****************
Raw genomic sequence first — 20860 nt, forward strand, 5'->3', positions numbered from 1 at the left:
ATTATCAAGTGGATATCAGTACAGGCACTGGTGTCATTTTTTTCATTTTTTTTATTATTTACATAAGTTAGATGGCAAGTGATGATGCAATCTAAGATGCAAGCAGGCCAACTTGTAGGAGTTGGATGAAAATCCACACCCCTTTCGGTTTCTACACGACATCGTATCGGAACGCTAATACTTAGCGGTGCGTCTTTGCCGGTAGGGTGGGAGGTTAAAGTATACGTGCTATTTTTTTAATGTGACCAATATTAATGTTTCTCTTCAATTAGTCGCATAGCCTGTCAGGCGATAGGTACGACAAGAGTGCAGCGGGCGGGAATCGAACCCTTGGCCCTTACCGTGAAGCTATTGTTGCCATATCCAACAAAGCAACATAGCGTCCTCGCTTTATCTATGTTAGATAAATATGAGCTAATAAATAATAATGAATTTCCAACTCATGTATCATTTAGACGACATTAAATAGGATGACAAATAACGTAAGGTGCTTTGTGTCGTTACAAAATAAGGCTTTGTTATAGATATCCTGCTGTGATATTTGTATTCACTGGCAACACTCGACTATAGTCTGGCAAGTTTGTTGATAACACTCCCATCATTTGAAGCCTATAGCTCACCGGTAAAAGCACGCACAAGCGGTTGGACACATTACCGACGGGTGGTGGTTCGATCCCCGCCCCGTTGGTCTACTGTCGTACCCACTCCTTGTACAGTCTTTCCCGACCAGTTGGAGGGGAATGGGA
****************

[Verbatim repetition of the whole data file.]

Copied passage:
Raw genomic sequence first — 20860 nt, forward strand, 5'->3', positions numbered from 1 at the left:
ATTATCAAGTGGATATCAGTACAGGCACTGGTGTCATTTTTTTCATTTTTTTTATTATTTACATAAGTTAGATGGCAAGTGATGATGCAATCTAAGATGCAAGCAGGCCAACTTGTAGGAGTTGGATGAAAATCCACACCCCTTTCGGTTTCTACACGACATCGTATCGGAACGCTAATACTTAGCGGTGCGTCTTTGCCGGTAGGGTGGGAGGTTAAAGTATACGTGCTATTTTTTTAATGTGACCAATATTAATGTTTCTCTTCAATTAGTCGCATAGCCTGTCAGGCGATAGGTACGACAAGAGTGCAGCGGGCGGGAATCGAACCCTTGGCCCTTACCGTGAAGCTATTGTTGCCATATCCAACAAAGCAACATAGCGTCCTCGCTTTATCTATGTTAGATAAATATGAGCTAATAAATAATAATGAATTTCCAACTCATGTATCATTTAGACGACATTAAATAGGATGACAAATAACGTAAGGTGCTTTGTGTCGTTACAAAATAAGGCTTTGTTATAGATATCCTGCTGTGATATTTGTATTCACTGGCAACACTCGACTATAGTCTGGCAAGTTTGTTGATAACACTCCCATCATTTGAAGCCTATAGCTCACCGGTAAAAGCACGCACAAGCGGTTGGACACATTACCGACGGGTGGTGGTTCGATCCCCGCCCCGTTGGTCTACTGTCGTACCCACTCCTTGTACAGTCTTTCCCGACCAGTTGGAGGGGAATGGGA